One of the highlights of the Kim-Wait/Eisenberg Native American Literature Collection is a copy of the fourth edition of A Sermon, Preached at the Execution of Moses Paul, an Indian, who was Executed at New-Haven, on the 2d of September 1772, for the Murder of Mr. Moses Cook, Late of Waterbury, on the 7th of December 1771 printed in New London, Connecticut in 1772.
We also hold two copies of the curious 1788 edition of the same sermon published in London, with an additional work by Jonathan Edwards appended to it.
The original 1772 edition is generally regarded as the first published book by a Native American author, and it raises a host of fascinating questions about the treatment of Native people by the British Colonial justice system, drunkenness, and capital punishment. The multiple editions of the Sermon that appeared over the next 50 years are a testament to its popularity. A digitized version of the 1788 edition is available online through The Internet Archive.
Much has been written about Occom’s Sermon, and there is much more work to be done. To cite just one example, Ava Chamberlain published a fascinating article in 2004: “The Execution of Moses Paul: A Story of Crime and Contact in Eighteenth-Century Connecticut” (The New England Quarterly , Vol. 77, No. 3 (Sep., 2004) , pp. 414-450). Her piece digs into the facts of the case of Moses Paul and the cross-cultural tensions surrounding his execution.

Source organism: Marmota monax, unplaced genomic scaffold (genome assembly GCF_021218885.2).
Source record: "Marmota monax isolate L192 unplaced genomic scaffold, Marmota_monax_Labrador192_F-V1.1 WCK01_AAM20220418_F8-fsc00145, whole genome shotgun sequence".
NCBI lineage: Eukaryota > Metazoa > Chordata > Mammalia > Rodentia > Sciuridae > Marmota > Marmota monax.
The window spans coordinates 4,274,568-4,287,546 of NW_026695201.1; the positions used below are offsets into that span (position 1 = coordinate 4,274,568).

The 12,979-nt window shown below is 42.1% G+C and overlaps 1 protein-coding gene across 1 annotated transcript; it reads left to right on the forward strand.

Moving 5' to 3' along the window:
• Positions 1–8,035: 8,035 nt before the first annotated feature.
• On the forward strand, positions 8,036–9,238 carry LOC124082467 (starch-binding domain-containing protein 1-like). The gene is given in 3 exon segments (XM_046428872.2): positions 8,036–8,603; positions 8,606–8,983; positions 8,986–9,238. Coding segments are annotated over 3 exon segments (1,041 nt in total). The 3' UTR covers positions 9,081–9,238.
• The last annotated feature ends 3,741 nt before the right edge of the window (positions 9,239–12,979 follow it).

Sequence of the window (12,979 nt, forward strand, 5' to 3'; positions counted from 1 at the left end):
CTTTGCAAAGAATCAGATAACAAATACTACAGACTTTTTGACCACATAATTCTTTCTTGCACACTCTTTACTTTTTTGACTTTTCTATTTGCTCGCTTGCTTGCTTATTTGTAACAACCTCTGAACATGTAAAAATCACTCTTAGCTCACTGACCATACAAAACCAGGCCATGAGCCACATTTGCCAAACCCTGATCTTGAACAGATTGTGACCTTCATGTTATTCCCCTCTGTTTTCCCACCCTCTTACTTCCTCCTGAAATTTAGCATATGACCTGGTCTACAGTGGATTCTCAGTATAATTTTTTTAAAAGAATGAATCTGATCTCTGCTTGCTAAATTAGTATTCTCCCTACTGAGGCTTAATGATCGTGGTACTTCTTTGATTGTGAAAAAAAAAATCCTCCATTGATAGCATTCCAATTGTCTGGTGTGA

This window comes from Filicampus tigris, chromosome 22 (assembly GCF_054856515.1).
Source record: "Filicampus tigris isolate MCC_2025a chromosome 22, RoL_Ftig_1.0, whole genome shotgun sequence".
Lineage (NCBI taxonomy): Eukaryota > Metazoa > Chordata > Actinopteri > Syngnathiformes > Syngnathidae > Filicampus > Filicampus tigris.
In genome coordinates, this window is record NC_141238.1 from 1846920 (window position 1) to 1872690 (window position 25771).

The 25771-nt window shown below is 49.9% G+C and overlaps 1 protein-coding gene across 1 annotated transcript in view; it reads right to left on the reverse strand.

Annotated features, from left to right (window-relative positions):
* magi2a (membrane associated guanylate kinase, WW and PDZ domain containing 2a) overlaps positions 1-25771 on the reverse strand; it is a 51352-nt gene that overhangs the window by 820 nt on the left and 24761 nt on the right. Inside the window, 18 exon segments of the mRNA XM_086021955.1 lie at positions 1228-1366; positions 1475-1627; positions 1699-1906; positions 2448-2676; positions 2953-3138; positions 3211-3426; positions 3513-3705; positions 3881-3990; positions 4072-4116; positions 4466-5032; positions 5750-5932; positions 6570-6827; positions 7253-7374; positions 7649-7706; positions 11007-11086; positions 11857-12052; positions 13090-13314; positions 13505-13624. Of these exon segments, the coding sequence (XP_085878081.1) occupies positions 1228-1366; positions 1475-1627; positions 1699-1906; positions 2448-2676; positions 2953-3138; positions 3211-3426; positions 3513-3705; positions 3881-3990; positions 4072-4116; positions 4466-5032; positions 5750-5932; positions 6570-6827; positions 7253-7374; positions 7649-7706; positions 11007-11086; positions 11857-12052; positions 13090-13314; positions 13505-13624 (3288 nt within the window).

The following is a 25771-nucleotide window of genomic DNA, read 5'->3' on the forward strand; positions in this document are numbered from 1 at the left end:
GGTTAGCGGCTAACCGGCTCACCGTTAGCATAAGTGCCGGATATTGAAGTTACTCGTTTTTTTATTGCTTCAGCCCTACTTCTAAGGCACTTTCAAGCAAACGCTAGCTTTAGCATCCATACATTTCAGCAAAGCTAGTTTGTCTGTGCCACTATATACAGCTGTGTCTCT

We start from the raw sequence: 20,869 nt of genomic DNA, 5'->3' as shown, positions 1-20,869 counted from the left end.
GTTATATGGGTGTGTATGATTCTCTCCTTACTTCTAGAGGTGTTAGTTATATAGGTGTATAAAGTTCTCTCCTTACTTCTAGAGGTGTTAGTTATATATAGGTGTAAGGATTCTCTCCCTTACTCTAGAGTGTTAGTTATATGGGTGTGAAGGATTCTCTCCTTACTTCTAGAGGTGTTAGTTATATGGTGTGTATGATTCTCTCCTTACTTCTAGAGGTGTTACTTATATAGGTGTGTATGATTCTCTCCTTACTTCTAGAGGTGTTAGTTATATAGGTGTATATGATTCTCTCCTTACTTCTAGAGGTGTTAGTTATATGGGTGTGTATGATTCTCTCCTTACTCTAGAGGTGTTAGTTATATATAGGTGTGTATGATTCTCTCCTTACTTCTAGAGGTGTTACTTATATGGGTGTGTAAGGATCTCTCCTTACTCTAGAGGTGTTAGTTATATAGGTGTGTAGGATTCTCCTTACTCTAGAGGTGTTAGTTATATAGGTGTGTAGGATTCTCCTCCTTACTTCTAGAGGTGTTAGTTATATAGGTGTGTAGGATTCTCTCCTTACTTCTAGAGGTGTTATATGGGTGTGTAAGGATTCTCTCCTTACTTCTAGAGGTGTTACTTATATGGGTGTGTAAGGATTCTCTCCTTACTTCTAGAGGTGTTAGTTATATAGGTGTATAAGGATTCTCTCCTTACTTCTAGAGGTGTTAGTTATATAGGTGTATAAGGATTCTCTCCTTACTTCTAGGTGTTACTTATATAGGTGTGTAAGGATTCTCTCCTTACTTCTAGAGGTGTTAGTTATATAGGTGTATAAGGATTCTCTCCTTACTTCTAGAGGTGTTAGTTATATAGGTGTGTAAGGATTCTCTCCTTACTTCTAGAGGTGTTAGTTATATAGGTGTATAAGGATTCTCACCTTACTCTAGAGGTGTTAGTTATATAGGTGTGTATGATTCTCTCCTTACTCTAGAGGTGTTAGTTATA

The sermon is also curious from a bibliographical/publishing history perspective — why was it printed in London in 1788, more than fifteen years after the first edition? Although the 1788 London title page claims it is “New Haven, Connecticut: Printed, 1788. London: Reprinted, 1788” I have yet to turn up any evidence of a 1788 New Haven edition of the sermon. Even more curious, why was Occom’s sermon translated into Welsh in 1789?
Another angle for research is to situate Occom’s work within the broader context of the genre of the Execution Sermon. A quick search of the “Early American Imprints, Series I: Evans, 1639-1800” database turned up 79 sermons published in North America prior to 1800 with the word “execution” in the title. A handful of these are freely available via The Internet Archive, including another that falls just outside the scope of Evans: A sermon, preached at Scipio, N.Y. at the execution of John Delaware, a native, for the murder of Ezekiel Crane, August 17, 1804.
As a college founded to train young men for the ministry, the Amherst College Archives & Special Collections has no shortage of sermons. As far as I can tell, apart from the two editions of Occom’s Sermon, we only hold one other example of this particular sub-genre in our collection: Religious Education of Children Recommended: in a Sermon Preach’d in the Church of Portsmouth December 27th 1739. Being the Day Appointed for the Execution of Penelope Kenny by Arthur Browne.
Browne’s Sermon was printed in Boston in 1739, and, as far as I can tell, was not reprinted. What makes this sermon particularly interesting is that Penelope Kenny was one of two women hanged in Portsmouth, New Hampshire on December 27, 1739. According to Christopher Benedetto, they were the first women executed in Anglo-American New Hampshire.